Agile retrospectives are great for Scrum teams to continuously improve themselves. Asking team member on what went good, and what can be improved helps them to inspect and adapt their way of working. But what if a team is struggling with the way they collaborate? If there are feelings and issues which are not dealt with, and that are hampering the team spirit? A retrospective technique that I often use, is to do a team member check in with a one-word exercise that summarizes how they are feeling.
When there are issues in a team that need to be discussed, I have each team member state how they feel about the past sprint in one word. Chances are big that at one or more words, with some questioning, triggers a discussion where things are spoken out about the team that often don’t reach the surface.
The sprint that failed
I once did a retrospective with a team, where I felt at the start of the meeting that something was wrong. Team member came in and took their seats, quietly waiting for the sticky notes to be distributed so that they could write down what went good, and what could be improved (as we did in the previous retrospectives). I quickly decided that another technique was needed to help this team, so I asked them if we could make a quick round where each team member would state in one word how they had experienced the sprint. Where the first one said is was “ok” (with a somewhat negative tone), the second team member used the word “troublesome” and the third one said it “sucked”.
Given the confirmation that I got in the room, I facilitated a discussion with the team where we explored the reasons that they felt like this about the sprint. Techniques like 5 times why from Root Cause Analysis helped to get a deeper understanding of the causes, and to discuss what the team could do to prevent similar issues in a next sprint. Team members were invited to share their feelings about things. I felt a lot of relief, as the issues had been bothering them but until now they had not found any opportunity to discuss them, and to deal with the situation. After a final check to assure that everything that needed to be said had been brought up the team members left the room, relieved and empowered to deal with similar issues in the future.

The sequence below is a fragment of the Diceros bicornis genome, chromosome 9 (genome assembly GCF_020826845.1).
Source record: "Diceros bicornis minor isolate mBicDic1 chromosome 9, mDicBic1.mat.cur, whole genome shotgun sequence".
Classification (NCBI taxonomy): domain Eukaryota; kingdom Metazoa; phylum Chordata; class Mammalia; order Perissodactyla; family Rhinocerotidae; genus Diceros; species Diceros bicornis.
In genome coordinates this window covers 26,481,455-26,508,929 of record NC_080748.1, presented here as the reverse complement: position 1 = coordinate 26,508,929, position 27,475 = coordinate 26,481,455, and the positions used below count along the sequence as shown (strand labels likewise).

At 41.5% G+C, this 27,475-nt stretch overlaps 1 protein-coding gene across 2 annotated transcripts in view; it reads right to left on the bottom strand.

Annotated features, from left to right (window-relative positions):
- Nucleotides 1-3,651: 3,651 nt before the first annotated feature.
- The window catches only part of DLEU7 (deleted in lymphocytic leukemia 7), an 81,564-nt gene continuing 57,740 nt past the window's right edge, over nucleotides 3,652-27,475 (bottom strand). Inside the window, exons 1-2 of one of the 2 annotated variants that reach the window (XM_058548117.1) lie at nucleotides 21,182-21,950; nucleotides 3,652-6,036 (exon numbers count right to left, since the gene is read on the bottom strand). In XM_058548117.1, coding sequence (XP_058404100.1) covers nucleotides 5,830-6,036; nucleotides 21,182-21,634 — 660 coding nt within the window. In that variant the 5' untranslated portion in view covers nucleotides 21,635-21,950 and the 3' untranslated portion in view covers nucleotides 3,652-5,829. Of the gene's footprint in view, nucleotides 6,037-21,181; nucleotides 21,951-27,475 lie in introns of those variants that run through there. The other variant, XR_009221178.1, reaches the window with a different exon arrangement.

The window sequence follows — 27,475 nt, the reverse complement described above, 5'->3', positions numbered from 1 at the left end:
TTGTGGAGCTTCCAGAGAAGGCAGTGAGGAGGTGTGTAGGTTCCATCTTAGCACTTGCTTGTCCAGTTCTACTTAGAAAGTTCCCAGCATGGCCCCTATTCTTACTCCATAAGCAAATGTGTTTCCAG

What’s needed to do a one-word exercise?
- Establish trust and openness
- Respect people and their feeling
- Deal with the issues
Trust is important in any retrospective, even more when you are dealing with people’s feelings and emotions. The team members have to feel safe to be open; as a facilitator you have to make clear that what is being said will remain within the team. It is also up to the team what they want to do with it, even if they decide that they do not want to take action.
As a facilitator you have to respect the opinions of the team members, and also assure that they respect each other. If people start blaming or accusing, please remind them that the purpose of a retrospective is to understand what happened and learn from it. Remember them of the retrospective prime directive.
It’s important to deal with the issues that are brought up. People reach out, and take risks by discussing them, they have to feel rewarded by the fact that something is done by team with it. The team members have to leave the room feeling that they have been heard and understood, and have the feeling that they can solve the issues as a team.
The power of a 1 word retrospective
The one-word retrospective technique is often considered as a checking exercise, to get the team members ready for the retrospective. But if the team has major problems, then this one-word exercise check-in and the discussion that follows is the retrospective! It is an effective way for the team to discuss what is hampering them, and agree on how to deal with it and get it out of the way. And that is what retrospectives are all about!
Retrospective Facilitator Tools
Over the years I’ve trained many people on how to effectively facilitate agile retrospectives. Many of the books and tools that I use in my workshops are now available as digital downloads: